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Auction 15: Fine Collection of Californiana Formed by Daniel G. Volkmann Jr.

Lots 21 & 22: Rare Broadsides

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Very Rare Sonoma Imprint–One of Two Known Copies
With Ink Rubric of Mariano Guadalupe Vallejo

21. CALIFORNIA. ALTA CALIFORNIA (Mexican Territory). COMANDANTE (Mariano Guadalupe Vallejo). [Broadside commencing]: El Comandante General de la Alta California. Calyfornyos: El gobierno frances que mas de un año...ha declarado la guerra.... [Sonoma, June 12, 1839]. 43.5 x 31.5 cm; 17-1/4 x 12-3/8 inches. Large and fine woodcut of Mexican eagle at top, ink manuscript rubric of Vallejo below. Matted in plexiglas frame, broadside affixed to mat. Creased where formerly folded, light foxing, ink inscription on verso.
    First printing of a rare specimen of early California printing on Zamorano’s press at Sonoma by an unknown printer. After Vallejo moved Zamorano’s Ramage press from Monterey to his headquarters at Sonoma, only thirteen imprints were created. AII, California 41. Cowan, Spanish Press, p. 26. Fahey 53. Greenwood 54. Harding 53. Howell 50, California 241 (this copy): “One of two known copies [Bancroft and this copy].” This early California imprint is a broadside calling for the populace to unite to resist French aggressions and warlike acts in the wake of French bombardments of Fort San Juan de Ulúa and Veracruz during the Pastry War. The Pastry War takes its name from a claim by a French baker in Tacubaya whose shop was invaded by Mexican soldiers who locked him in a back room and devoured all his pastries and then refused to pay for them. The aggrieved baker appealed to his government for relief, and by the time the situation had finished escalating, French warships were off the coast of Mexico, not so much to assist the poor baker as to enforce their national financial demands. It was independent Mexico’s first brush with a foreign power. Vallejo, clearly in an exposed position next to the Pacific Ocean and aware of French actions off the eastern coast of Mexico, here warns Californianos that it is possible that they may expect the same.

    The imprint bears the ink manuscript rubric of leading Californiano Mariano Guadalupe Vallejo (1808-1890). Although born into Californian and Mexican aristocracy, Vallejo spent most of his life rebelling against Mexican institutions and embracing the more liberal government espoused by the United States, which he admired. Only three years before this French threat, Vallejo himself had threatened Mexican authority when he and his nephew proclaimed California a free state independent of Mexico. As is obvious in this broadside, however, he would brook no interference in Mexican affairs from a European power. Although he welcomed the yanqui invasion of California, he was thrown into prison for two months during the Bear Flag revolt. The absorption of the area into the U.S. after the Mexican-American War tremendously reduced the financial and political circumstances of both Vallejo and his fellow Californianos, and he died with only 200 acres left of what had once been vast land holdings.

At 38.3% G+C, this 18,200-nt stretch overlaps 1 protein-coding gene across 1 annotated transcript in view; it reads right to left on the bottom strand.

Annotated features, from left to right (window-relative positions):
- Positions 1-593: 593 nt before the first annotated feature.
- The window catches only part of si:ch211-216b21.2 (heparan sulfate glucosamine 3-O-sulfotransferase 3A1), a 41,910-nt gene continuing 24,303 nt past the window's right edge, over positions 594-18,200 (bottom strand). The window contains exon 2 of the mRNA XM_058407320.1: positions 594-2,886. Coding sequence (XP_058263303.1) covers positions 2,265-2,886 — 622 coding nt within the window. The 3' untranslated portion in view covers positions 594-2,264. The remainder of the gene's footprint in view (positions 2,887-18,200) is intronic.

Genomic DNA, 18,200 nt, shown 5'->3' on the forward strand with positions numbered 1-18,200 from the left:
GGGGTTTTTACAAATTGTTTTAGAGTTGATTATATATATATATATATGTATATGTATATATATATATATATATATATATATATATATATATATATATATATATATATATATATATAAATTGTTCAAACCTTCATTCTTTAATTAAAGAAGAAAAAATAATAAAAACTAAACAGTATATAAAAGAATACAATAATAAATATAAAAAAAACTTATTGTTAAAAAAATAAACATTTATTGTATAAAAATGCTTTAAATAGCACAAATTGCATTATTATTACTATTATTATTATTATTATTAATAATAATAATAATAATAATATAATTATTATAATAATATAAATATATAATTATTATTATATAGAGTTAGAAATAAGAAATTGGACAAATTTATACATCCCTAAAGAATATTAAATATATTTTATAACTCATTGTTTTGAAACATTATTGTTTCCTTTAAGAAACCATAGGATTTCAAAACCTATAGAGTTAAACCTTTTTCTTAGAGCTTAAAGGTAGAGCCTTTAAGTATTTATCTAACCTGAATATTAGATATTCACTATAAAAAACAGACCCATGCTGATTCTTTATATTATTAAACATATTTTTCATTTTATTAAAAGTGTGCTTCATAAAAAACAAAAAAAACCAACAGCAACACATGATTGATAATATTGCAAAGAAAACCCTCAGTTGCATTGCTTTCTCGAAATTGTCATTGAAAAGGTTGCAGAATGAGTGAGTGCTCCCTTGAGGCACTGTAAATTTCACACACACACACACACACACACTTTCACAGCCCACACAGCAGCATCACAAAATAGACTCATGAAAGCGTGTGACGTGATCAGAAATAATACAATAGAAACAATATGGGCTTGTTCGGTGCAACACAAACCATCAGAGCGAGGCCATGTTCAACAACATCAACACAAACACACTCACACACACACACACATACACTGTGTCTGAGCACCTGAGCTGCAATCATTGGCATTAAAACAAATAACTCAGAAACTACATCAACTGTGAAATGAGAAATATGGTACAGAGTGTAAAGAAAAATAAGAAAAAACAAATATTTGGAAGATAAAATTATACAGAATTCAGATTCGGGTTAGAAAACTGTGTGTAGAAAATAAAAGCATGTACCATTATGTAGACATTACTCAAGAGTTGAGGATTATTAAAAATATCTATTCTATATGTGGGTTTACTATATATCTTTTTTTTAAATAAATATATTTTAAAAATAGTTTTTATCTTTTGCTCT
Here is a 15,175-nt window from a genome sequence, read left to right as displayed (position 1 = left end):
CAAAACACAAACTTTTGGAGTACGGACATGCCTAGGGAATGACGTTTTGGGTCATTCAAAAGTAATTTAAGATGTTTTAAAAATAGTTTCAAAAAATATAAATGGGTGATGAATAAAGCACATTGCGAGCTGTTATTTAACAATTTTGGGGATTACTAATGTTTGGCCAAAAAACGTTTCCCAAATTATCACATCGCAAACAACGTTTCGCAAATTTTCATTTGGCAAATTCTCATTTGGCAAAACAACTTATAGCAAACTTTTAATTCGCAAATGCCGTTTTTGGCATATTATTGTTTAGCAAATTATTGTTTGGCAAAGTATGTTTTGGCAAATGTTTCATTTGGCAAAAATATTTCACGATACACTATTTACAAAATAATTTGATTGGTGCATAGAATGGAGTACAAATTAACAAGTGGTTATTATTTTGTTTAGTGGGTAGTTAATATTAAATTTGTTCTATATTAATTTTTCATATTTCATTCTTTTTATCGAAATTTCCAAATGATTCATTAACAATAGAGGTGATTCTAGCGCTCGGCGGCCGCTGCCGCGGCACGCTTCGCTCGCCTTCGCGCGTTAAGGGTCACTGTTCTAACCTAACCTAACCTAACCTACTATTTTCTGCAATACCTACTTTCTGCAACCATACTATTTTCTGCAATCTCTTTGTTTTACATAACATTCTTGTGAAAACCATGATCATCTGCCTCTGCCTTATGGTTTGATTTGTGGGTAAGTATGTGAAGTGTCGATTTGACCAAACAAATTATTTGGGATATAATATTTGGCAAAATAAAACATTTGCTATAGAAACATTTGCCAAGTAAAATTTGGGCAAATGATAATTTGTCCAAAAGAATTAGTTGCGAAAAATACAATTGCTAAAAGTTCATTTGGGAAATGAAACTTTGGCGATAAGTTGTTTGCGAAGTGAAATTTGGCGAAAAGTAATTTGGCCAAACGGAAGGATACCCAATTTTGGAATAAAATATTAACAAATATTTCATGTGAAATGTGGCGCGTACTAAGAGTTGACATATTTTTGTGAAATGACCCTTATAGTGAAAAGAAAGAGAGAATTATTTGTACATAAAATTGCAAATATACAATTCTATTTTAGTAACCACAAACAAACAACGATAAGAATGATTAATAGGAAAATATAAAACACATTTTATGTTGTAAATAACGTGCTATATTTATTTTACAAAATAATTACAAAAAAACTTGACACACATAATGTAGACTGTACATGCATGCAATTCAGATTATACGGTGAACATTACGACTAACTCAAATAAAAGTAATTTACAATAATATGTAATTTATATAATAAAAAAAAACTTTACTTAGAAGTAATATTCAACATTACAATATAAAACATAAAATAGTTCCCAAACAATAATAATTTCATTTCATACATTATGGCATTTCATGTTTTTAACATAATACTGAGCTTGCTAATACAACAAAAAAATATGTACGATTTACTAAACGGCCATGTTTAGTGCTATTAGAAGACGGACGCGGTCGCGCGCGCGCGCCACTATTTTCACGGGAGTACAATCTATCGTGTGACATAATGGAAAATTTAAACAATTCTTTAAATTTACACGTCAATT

22. CALIFORNIA (Territory). GOVERNOR (Bennet Riley). Proclamation to the People of the District of San Francisco. [San Francisco or Monterey, California, 1849]. Broadside: 33 x 22.5 cm; 13 x 9 inches. Folio, printed in two columns. Creased where folded with voids and splits along fold lines affecting a few letters, moderately browned and stained, with contemporary ink math computations on verso and Streeter’s pencil notes on recto. Streeter’s printed book label on verso. Preserved in a red cloth slipcase and chemise. Provenance: Grabhorn–Thomas W. Streeter–John Howell-Books.

    First edition. AII, California 94. Fahey 119. Greenwood 121 (locating only this and the Bancroft copy). Streeter Sale 2556 (this copy). Wagner, California Imprints 32 (unable to locate a copy). Apparently one of only two known copies. Riley, acting as military governor of California, denounces in this June 4, 1849, proclamation an illegal “Legislative Assembly of the District of San Francisco,” stating that they have usurped powers reserved to the U.S. government by such acts as seizing the alcalde’s public records and defying Riley’s authority. He calls upon all citizens to support the legitimate government and generously states that he believes the misguided citizens acted “through the impulse of the moment.” Riley (1787-1853) was the military governor of California who guided the area into becoming a U.S. territory and helped create California’s first constitution.

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